The assault on Amaechi and the NGF  is likely to mortally injure Nigeria’s quest for a viable democratic culture.  If Amaechi’s crime is that he is opposed to the president on a number of national issues, then we need to review our understanding of democracy. The freedom to canvass opposing views is integral to any healthy democratic culture. Even the fact of belonging to the same party does not deprive individual partisan leaders of the right to disagree on policies and issues. In the best of democratic traditions, most large political parties contain various strands and tendencies. We see the emergence of radicals like Rotimi Amaechi in the PDP as a healthy development if the party were to reform itself and align with the currents in the larger polity. The rise of a progressive arm of the PDP would be the best guarantee that the party will not be swept out of power by the oncoming gale of progressivism that is the driving force of the new opposition merger.

Even if Governor Amaechi were to challenge President Jonathan in an open convention for the next presidential ticket of the PDP, it probably would enhance the democratic credentials of a party that makes such a contest possible. For instance, the current vice-president of South Africa is on record as having contested against President Jacob Zuma in the last presidential elections. In spite of that, they have worked together in the ANC to the present point where they occupy the top two positions in the country and the ANC is the stronger for it. Similarly, Hillary Clinton waged a vicious contest for the Democratic Party’s presidential ticket against Barack Obama but ended up being one of America’s best Secretaries of State in US history and easily Obama’s greatest political asset and ally. We are not aware that Governor Amaechi has declared interest in running for any office higher than that of governor of Rivers State.

The attempt to truncate or destroy the NGF, which we see as the primary source of this face-off, is a veritable threat to Nigeria’s fledgling democracy. Every one agrees that the near absence of democratic institutions is one of the problems with our polity.  The NGF is a free association of governors of the 36 states of the federation. It is essentially a trans partisan platform for governors as chief executives of their states to compare notes on development challenges, review the performance of each other as peers and reach out internationally for ideas and affiliations that could enhance governance and enlarge investment and ideas windows.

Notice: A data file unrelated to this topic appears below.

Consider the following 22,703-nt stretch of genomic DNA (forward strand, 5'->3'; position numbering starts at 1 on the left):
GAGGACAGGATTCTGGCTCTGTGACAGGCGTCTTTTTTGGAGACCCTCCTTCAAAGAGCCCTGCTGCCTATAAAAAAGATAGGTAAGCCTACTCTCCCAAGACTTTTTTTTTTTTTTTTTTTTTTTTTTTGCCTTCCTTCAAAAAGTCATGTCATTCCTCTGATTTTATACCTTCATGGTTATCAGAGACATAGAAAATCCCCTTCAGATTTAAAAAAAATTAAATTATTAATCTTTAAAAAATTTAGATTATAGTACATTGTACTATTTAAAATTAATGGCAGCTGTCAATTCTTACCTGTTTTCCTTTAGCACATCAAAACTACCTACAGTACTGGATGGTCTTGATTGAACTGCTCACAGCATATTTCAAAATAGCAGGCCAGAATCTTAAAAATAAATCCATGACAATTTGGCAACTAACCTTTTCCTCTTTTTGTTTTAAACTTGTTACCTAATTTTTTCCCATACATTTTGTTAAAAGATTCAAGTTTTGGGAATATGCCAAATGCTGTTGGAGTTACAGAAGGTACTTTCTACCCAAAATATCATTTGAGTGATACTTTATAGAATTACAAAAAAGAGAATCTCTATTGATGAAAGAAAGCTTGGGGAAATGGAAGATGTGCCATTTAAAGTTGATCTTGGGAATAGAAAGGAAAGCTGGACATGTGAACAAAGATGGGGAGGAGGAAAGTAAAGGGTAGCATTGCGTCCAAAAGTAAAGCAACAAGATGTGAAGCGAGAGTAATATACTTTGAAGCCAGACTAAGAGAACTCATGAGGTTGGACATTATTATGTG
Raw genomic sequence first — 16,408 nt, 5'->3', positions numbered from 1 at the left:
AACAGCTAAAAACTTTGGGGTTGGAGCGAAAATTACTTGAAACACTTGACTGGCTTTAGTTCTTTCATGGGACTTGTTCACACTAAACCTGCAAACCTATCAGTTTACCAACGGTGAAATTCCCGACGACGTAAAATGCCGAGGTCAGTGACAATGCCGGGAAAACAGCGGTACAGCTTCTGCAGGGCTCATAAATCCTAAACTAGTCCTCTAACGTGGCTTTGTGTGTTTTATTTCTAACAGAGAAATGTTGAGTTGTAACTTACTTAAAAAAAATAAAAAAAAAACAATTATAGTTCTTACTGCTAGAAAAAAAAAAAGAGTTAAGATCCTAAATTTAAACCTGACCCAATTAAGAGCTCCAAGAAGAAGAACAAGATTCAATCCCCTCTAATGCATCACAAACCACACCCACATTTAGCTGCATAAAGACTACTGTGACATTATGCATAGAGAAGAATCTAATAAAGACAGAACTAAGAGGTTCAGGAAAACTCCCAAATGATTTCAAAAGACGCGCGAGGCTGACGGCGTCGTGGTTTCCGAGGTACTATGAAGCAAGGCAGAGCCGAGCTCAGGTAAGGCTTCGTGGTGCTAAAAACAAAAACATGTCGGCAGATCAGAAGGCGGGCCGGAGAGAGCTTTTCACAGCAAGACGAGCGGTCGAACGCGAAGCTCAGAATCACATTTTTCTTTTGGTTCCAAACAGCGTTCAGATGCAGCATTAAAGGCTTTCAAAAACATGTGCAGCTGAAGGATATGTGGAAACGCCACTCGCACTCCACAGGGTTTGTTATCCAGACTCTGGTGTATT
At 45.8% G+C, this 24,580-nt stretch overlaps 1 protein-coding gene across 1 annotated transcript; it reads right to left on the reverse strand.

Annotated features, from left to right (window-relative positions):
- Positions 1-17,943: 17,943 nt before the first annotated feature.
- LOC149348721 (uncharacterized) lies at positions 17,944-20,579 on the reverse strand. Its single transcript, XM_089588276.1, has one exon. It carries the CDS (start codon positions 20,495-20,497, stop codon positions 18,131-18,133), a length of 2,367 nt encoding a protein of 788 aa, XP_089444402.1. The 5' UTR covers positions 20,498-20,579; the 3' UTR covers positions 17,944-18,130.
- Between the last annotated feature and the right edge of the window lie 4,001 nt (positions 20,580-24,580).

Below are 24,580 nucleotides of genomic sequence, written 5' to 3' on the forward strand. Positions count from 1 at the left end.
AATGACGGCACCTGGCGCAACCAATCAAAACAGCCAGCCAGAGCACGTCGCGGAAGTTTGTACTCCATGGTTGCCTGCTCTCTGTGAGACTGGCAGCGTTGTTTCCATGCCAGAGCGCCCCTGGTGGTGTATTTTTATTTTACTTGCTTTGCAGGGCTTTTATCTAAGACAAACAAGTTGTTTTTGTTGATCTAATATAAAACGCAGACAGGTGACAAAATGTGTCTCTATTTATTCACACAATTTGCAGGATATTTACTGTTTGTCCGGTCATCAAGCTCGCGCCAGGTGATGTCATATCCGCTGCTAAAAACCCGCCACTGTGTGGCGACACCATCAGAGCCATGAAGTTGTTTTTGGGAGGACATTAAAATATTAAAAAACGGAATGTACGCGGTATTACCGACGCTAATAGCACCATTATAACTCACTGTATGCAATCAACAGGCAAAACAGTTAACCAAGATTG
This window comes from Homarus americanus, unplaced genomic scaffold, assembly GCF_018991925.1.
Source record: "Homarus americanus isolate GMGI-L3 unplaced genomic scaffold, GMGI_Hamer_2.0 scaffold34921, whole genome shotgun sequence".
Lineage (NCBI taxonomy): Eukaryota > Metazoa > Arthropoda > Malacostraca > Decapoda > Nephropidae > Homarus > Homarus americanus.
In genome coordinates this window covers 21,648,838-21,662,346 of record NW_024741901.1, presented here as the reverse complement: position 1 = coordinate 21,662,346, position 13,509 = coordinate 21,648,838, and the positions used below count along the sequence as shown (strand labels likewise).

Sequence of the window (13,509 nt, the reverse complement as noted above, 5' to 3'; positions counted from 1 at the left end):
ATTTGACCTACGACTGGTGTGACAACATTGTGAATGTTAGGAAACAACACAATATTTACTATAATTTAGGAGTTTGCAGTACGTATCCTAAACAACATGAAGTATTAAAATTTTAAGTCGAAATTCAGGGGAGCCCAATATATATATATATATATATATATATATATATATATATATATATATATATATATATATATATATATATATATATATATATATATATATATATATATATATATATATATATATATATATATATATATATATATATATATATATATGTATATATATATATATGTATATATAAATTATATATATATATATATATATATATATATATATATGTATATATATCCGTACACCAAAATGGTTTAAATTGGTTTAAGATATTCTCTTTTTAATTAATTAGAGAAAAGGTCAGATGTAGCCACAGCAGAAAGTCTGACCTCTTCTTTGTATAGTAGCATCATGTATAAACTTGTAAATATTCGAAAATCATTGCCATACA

The NGF has in the recent past proved an invaluable instrument for national stability in its numerous mediatory roles in crises between the federal government and labour, between the federal executive branch and the legislature. The forum played a significant role in ensuring national survival in the grey transitional zone of uncertainly between an ailing President Yar’dua and then Vice-President Goodluck Jonathan. To a great extent, Jonathan’s relatively painless succession of Yar’dua before the demise of the latter owes largely to the NGF’s  strategic intervention with the National Assembly to define and legitimise the now famous ‘doctrine of necessity’ which eased Jonathan into the presidential saddle first in an acting capacity pending the outcome of Yardua’s medical sojourn.

Since assuming leadership of the NGF, Governor Amaechi who remains a faithful PDP partisan, has enlarged the patriotic role of the NGF. For instance, the NGF under Amaechi has come to be associated with advocacy of positions on issues on which the popular masses feel quite strongly. These include an advocacy for state police, an outcry against the fraudulent fuel subsidy regime that has literally sacked the Nigerian treasury, championing a new national minimum wage regime and resistance to the establishment of the Sovereign Wealth Fund. What is significant about the NGF’s positions on these issues under Governor Amaechi’s is that where they have tended to clash with those of the federal government, the NGF has sought judicial interpretation. This is in line with the best traditions of democratic culture.

This is not to say that Governor Amaechi is a paragon of political beauty. It has been pointed out by his admirers and antagonists alike that his radical rhetoric does not help the popular causes he champions. Others have said that his political method requires a dose of diplomacy and political double speak in order to navigate the brackish waters of Nigerian politics and the sensitivities that drive it.  But those who must do political business with Amaechi must be prepared to put up with a man who says things the way they are, driven by the modesty of his beginnings and the radicalism of his university education under the best radical intellectuals and Marxist scholars. It is precisely those who do not understand where Amaechi is coming from that have problems with him as governor.

But as an individual, Amaechi is acknowledged as frank, modest, straightforward, honest and very patriotic. Ideologically, he is coming from the left and has had to run an administration in the best traditions of social democracy. This has meant that the administration of Rivers State under him has been more people oriented with heavier investment in social infrastructure. The traditional Rivers political elite are not likely to be in love with him on this score. 

In the interest of the political face-off between President Goodluck Jonathan and Governor Rotimi Amaechi needs to be quickly resolved through the urgent intervention of well-meaning Nigerians. It is in the interest of both men. It is in the interest of Rivers State, the Niger Delta and indeed the nation that is beset with problems of grave strategic implications.

•Offuru and Sangotade are Abuja-based public policy analysts